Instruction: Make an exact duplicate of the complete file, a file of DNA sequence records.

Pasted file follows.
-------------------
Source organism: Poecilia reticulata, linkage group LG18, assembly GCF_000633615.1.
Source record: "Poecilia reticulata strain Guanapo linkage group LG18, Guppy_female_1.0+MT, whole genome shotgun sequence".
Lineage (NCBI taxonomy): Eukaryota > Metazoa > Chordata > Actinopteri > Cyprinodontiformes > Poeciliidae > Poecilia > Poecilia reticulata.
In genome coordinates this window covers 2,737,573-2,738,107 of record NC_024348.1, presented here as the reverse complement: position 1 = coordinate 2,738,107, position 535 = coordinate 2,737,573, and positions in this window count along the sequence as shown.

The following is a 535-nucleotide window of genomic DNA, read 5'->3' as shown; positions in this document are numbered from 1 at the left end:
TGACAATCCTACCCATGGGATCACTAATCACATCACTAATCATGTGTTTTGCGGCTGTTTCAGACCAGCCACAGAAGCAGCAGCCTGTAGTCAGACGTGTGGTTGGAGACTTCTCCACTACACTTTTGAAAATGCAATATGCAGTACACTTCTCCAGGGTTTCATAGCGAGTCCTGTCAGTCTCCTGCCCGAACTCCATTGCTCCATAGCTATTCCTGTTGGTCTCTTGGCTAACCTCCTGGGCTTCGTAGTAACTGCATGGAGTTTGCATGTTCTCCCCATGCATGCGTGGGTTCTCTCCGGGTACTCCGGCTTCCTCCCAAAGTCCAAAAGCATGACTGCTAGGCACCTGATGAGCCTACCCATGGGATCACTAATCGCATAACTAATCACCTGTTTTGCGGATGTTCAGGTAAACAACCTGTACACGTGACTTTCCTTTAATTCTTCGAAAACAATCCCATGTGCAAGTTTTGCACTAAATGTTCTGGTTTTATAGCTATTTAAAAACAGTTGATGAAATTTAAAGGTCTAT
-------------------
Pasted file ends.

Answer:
Source organism: Poecilia reticulata, linkage group LG18, assembly GCF_000633615.1.
Source record: "Poecilia reticulata strain Guanapo linkage group LG18, Guppy_female_1.0+MT, whole genome shotgun sequence".
Lineage (NCBI taxonomy): Eukaryota > Metazoa > Chordata > Actinopteri > Cyprinodontiformes > Poeciliidae > Poecilia > Poecilia reticulata.
In genome coordinates this window covers 2,737,573-2,738,107 of record NC_024348.1, presented here as the reverse complement: position 1 = coordinate 2,738,107, position 535 = coordinate 2,737,573, and positions in this window count along the sequence as shown.

The following is a 535-nucleotide window of genomic DNA, read 5'->3' as shown; positions in this document are numbered from 1 at the left end:
TGACAATCCTACCCATGGGATCACTAATCACATCACTAATCATGTGTTTTGCGGCTGTTTCAGACCAGCCACAGAAGCAGCAGCCTGTAGTCAGACGTGTGGTTGGAGACTTCTCCACTACACTTTTGAAAATGCAATATGCAGTACACTTCTCCAGGGTTTCATAGCGAGTCCTGTCAGTCTCCTGCCCGAACTCCATTGCTCCATAGCTATTCCTGTTGGTCTCTTGGCTAACCTCCTGGGCTTCGTAGTAACTGCATGGAGTTTGCATGTTCTCCCCATGCATGCGTGGGTTCTCTCCGGGTACTCCGGCTTCCTCCCAAAGTCCAAAAGCATGACTGCTAGGCACCTGATGAGCCTACCCATGGGATCACTAATCGCATAACTAATCACCTGTTTTGCGGATGTTCAGGTAAACAACCTGTACACGTGACTTTCCTTTAATTCTTCGAAAACAATCCCATGTGCAAGTTTTGCACTAAATGTTCTGGTTTTATAGCTATTTAAAAACAGTTGATGAAATTTAAAGGTCTAT